The morning before the opening night of Issy Phillip's ASMR Live I'll admit I didn't really know what ASMR stood for. I knew it involved whispers, crinkling chip packets and a slew of hugely popular Youtubers. A quick Google reveals that ASMR doesn't refer to the whispers or the YouTube videos, but to the sensation they elicit – autonomous sensory meridian response, a tingling and, for some people, relaxing feeling that people get from specific auditory and visual stimuli. Judging from opening night Issy Phillip's show does a much better job of eliciting a very different response from the audience: laughter.
It starts with a whisper over the speakers. "Hello." Then Issy Phillips bounds onto the stage with an energy that doesn't quite match the deliberate hush enveloping every word. We're quietly introduced to the comedic side of ASMR with 'ASMR' funeral. Every sob, whimper, tissue packet and family quarrel add to the tingling feeling at the back of your neck. While Issy hisses "put that sandwich down, you didn't pay for this!" I'm in stitches, but I can't help but wonder if she can keep this going for the whole 45 minutes.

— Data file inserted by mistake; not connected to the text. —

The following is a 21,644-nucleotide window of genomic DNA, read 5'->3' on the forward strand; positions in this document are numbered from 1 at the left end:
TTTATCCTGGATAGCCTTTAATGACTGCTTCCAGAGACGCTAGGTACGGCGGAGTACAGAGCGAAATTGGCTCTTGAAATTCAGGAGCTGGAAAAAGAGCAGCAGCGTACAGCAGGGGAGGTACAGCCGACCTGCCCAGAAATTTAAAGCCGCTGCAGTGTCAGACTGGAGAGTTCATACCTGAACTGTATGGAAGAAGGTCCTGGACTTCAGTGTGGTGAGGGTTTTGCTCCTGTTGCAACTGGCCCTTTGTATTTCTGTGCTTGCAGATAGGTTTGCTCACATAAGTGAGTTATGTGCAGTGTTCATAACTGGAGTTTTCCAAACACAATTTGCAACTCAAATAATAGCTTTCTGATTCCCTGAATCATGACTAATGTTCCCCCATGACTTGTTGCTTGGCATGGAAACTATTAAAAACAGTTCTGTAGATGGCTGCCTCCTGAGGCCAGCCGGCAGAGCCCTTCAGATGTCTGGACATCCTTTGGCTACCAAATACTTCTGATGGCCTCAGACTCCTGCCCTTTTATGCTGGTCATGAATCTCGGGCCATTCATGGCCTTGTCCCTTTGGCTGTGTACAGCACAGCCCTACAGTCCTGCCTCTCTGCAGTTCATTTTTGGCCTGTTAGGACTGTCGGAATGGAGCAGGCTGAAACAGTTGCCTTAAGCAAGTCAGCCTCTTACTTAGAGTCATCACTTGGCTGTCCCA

That's when Phillips turns the show on its head. Instead of an evening of whispers, the audience is taken through an audio-visual exploration of Internet trends from incels to TED talks and Call of Duty to "do you feel old yet?" memes and threatening chain letters. The jokes are all funny, but it's Phillips' energy that really carries the whole show. She takes on a range of different characters including her 'woke dad' and a housewife with a candy crush habit and an excellent aim (Issy, please upload this song to YouTube).
ASMR Live lacks the polish of some of the bigger comedy names you'll find at The Garden or Gluttony, but that's really an endorsement of the show. While the jokes are obviously well planned, there's an energy and spontaneity that some comedians miss. Whether she's singing and dancing, posing philosophical thought experiments or showing off card tricks, Issy Phillips is a hilarious force of energy who can command the stage with a few simple props and some multimedia tricks up her sleeve. This is the type of show that fringe festivals are supposed to be about.
Tickets for ASMR Live are available from the Adelaide Fringe website. There are two more shows on Saturday 16th and Friday 22nd of February, both at 11.05pm at the National Wine Centre's Ferguson room.